Bilingual Education . Tara Murphy January 14th, 2014 Ms. Riley. Hola! (Hello in Spanish) Bonjour (Hello in French) Cześć (Hello in Polish) Dia Duit (Hello in Irish) Kumusta (Hello in Filipino)
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January 14th, 2014
Bonjour (Hello in French)
Cześć (Hello in Polish)
Dia Duit (Hello in Irish)
Kumusta (Hello in Filipino)
As you can see, we as Americans understand many of these greetings because of the large number of immigrants we interact with each and every day; we have adapted to other’s languages. However, people argue this because some think English should be the only language, while others think Americans should be versatile and open to different languages. At the root of this controversy is bilingual education.
Bilingual Education is one of the most controversial topics within the history of the US, which is still being debated today. The conflict of bilingual programs began with the large number of immigrants coming into the States, who were looking to put their children into “Americanized” schools to get an education. However, the ethnic children could speak little or no English, and to solve this problem state officials and the government became involved. The first political law pertaining to bilingual education was enacted in 1839 in Ohio to promote German-English learning, and many states followed after. There became many different and varying opinions on the topic, and after much political discussion and action, bilingual education programs are still being debated.
The developments and modifications of bilingual education that took place in the 1980s within the United States occurred through law enactments, amendment adjustments, and court cases.
Bilingual Education Act of 1968
This act gave access to minority children to attend schools and demanded the government fund programs for bilingual education
In 1981, Virginia enacted the “English Only Legislation”, which stated English as the only language of the people.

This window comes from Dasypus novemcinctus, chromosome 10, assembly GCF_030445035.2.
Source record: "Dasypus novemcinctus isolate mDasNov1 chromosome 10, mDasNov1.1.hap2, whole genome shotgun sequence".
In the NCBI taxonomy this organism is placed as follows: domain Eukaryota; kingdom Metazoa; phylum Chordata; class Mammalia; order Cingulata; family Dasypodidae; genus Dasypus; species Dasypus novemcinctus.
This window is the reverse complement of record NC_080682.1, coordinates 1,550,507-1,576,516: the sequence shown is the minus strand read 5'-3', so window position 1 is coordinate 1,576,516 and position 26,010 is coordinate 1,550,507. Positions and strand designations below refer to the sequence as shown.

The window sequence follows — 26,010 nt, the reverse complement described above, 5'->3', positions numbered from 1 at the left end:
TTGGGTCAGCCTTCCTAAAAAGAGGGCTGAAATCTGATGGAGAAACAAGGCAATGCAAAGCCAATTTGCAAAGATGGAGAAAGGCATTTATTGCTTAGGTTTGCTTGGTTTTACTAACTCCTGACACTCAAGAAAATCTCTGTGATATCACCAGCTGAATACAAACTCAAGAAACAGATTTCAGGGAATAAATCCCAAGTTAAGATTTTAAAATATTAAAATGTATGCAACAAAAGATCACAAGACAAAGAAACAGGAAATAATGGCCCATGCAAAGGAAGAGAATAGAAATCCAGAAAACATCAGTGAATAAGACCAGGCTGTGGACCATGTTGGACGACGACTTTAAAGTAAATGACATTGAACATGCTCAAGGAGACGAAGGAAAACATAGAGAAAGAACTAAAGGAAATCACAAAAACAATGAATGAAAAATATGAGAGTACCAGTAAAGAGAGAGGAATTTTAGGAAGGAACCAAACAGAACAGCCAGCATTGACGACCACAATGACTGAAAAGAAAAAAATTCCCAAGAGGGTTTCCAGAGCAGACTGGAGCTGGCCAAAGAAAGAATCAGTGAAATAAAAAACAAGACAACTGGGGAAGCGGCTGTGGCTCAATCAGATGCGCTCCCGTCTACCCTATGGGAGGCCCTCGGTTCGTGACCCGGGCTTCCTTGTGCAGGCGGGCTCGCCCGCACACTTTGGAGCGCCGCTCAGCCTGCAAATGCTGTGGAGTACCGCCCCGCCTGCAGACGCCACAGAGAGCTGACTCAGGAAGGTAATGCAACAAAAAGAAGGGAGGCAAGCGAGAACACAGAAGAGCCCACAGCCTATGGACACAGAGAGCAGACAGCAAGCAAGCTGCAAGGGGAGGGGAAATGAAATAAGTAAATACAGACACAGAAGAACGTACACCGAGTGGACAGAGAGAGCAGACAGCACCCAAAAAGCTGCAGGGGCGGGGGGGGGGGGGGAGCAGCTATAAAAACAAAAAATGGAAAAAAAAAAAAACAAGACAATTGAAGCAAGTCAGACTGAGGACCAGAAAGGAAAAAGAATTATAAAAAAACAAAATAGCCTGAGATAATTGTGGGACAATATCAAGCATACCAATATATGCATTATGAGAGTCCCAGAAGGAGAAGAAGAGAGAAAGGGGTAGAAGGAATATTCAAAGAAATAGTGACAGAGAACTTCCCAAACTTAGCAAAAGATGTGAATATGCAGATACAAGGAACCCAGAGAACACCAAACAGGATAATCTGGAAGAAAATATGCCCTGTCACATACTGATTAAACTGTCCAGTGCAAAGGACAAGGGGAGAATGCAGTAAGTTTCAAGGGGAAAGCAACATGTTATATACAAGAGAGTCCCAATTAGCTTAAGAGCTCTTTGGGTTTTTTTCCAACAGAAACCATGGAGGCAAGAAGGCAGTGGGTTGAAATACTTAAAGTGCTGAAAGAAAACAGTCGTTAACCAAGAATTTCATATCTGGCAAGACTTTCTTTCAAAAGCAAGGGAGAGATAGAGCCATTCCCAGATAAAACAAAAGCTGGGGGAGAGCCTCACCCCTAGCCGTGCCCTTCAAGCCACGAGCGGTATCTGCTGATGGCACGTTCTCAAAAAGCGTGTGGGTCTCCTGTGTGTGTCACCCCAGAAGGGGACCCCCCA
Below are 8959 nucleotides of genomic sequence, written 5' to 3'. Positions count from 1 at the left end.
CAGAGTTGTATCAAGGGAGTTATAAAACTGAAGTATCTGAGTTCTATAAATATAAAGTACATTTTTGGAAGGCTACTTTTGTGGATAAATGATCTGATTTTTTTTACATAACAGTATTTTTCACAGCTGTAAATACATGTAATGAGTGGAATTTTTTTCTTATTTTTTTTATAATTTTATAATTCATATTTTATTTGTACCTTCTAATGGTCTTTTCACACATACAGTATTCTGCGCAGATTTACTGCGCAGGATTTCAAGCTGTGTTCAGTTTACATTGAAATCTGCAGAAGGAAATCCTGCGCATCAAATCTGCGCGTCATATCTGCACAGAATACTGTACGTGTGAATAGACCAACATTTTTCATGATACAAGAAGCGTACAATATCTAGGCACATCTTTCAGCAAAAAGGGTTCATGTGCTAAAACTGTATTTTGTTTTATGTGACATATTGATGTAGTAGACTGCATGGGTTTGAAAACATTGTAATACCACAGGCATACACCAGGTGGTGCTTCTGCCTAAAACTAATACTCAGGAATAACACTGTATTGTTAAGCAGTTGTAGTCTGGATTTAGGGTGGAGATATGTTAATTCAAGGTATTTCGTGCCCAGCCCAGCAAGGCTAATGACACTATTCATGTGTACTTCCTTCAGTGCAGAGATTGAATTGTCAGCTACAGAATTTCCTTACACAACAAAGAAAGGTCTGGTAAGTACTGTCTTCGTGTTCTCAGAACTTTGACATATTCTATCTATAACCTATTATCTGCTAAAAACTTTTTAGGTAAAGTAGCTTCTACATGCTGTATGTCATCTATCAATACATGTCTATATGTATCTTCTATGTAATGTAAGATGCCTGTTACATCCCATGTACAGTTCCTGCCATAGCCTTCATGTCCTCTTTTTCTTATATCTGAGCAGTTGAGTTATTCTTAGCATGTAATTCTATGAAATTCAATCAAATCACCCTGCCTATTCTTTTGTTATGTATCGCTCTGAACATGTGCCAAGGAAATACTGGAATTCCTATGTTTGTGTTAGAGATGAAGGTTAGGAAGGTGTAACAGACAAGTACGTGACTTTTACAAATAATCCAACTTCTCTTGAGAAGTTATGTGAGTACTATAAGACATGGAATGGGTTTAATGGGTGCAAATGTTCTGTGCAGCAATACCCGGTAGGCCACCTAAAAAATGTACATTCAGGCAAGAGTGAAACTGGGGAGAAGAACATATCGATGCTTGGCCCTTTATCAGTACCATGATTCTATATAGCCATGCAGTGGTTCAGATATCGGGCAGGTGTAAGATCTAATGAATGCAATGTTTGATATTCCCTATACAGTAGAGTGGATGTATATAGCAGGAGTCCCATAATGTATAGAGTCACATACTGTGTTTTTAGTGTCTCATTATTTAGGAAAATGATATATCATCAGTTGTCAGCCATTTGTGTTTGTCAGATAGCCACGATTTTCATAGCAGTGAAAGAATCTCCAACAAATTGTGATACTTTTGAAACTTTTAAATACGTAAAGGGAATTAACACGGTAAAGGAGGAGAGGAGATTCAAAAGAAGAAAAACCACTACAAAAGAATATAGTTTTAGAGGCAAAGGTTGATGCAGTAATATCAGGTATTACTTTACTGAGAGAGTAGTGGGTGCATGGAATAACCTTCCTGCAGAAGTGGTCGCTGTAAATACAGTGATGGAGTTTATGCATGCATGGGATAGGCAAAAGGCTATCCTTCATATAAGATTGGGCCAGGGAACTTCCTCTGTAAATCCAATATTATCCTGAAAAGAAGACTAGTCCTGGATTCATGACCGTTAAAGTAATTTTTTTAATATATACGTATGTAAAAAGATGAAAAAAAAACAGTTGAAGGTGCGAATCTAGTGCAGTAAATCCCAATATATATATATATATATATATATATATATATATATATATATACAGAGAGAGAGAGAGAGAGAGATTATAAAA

In 1982, following the means of the Equal Educational Opportunity Act of 1974, a “three-point test” was created to determine which of the bilingual programs would be best for a certain student.
Carl D. Perkins Act was enacted in 1984, which funded money to bilingual programs to make them available to people of any ethnicity and any level of English language.
English Language Amendment of 1981
This amendment established English as the official language of the United States, but met serious opposition. The English Language Amendment varies from state to state, depending on their view of bilingual speakers.
Amendments to Title VII 1984
Alterations to Title VII changed the law to provides funding for LEP students, support family literacy programs and establish the significance of well-educated bilingual teachers.
Anti-Bilingual Ordinance of 1980
As more and more immigrants, specifically Cubans, came into Florida, voters in Dade County passed the anti-bilingual ordinance, which prohibited the utilization of any other language except English.
Castaneda vs. Pickard 1981
Set the standards for LEP students by demanding well-educated staff, an evaluation program and a sufficient plan for each student
Idaho vs. Migrant Council 1981
Established and stated that the state is responsible for LEP students with providing them an education
Plyler vs. Doe 1981
Established that forbidding immigrant children the right to an education is unconstitutional and provided them with a free public education
Illinois vs. Gomez 1987
Establishes state responsibility for LEP students and requires programs to ensure from LEP to FEP
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